Last updated July 9, 2015. Created on February 19, 2005.
Edited by gdaw, nitishchopra, n00b_nuggit, gsofia. Log in to edit this page.

If you are going to invest the time to set up a CMS, then you should protect your investment by following some simple best practices. These guidelines are only suggestions. It is up to you to decide what is appropriate for your site.

The following list contains some quick pointers (for more detailed information, see the list of articles at the bottom of this page):

  • Plan your site. Drupal provides a good toolset to help you build your site, but you should still develop a plan. Good wireframes and proper planning can help avoid significant misunderstandings and problems later.
  • Plan for the future. You should revisit and reevaluate your site each time there is a major version release of Drupal. This does not mean you have to upgrade it, but you should evaluate and plan for an upgrade approximately every 12-24 months. This also involves applying patches and upgrades, especially when they have been released to fix security issues that may arise.
  • Get involved in the community. This will help you follow development trends and, while helping others, you may just come across a cool idea that solves your own problem. It is also one of the best ways to help strengthen your Drupal skills.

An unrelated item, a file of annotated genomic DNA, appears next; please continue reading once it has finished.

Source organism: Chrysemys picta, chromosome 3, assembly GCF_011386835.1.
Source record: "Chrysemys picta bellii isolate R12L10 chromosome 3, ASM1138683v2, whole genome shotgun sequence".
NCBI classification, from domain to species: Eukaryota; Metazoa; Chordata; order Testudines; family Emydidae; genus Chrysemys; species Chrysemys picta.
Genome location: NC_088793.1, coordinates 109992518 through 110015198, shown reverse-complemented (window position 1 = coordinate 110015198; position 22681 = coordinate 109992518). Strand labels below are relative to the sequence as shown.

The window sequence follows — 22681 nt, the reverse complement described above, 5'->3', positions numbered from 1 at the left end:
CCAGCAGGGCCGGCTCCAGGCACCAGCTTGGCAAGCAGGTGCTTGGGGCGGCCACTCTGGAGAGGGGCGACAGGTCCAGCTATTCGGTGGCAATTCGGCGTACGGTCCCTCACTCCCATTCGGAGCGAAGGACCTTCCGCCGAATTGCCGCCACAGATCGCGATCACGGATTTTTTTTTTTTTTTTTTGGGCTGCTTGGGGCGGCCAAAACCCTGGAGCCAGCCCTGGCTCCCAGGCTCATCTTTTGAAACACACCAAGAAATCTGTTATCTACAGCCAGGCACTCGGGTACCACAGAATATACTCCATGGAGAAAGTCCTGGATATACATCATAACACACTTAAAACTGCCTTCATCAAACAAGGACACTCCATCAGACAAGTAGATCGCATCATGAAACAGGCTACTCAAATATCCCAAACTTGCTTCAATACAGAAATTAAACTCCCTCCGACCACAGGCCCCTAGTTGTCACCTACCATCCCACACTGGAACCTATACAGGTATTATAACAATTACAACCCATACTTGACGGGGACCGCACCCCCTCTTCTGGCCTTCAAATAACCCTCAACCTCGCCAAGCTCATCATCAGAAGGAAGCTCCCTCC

• Back up your site. Back up both the database and the files on the web server. Test your backups! If you don't test them, you have no idea if your backup will actually work when you need it.
  • Use PHP snippets sparingly and carefully. Drupal gives you a great deal of power and flexibility when using PHP code in blocks. Unfortunately, a stray character or a missing semi-colon breaks PHP. Drupal then attempts to evaluate this broken code on any requested page, the PHP interpreter chokes on it and therefore your whole site is broken. Worse yet, a PHP snippet entered by an unauthorized user can expose your entire website to hacker attack. An outsider who gains PHP access to your site will be able to read and write anything that is in your database and pretty much do anything he or she wants. You should be careful not to grant permission to use the PHP format to anyone other than trusted site developers. When creating a block that uses the PHP input format, you can avoid the risk of having the block take down your entire website by first testing the code inside a temporary story or page node. Use PHP input format, write the code, and then Preview to debug your code. When you are satisfied that your code is working, copy then paste the code into the block.

The links below will explore some basic to intermediate best practices. If you're looking for advanced, programmer-type best practices, go to the Programming Best Practices pages.

Looking for support? Visit the Drupal.org forums, or join #drupal-support in IRC.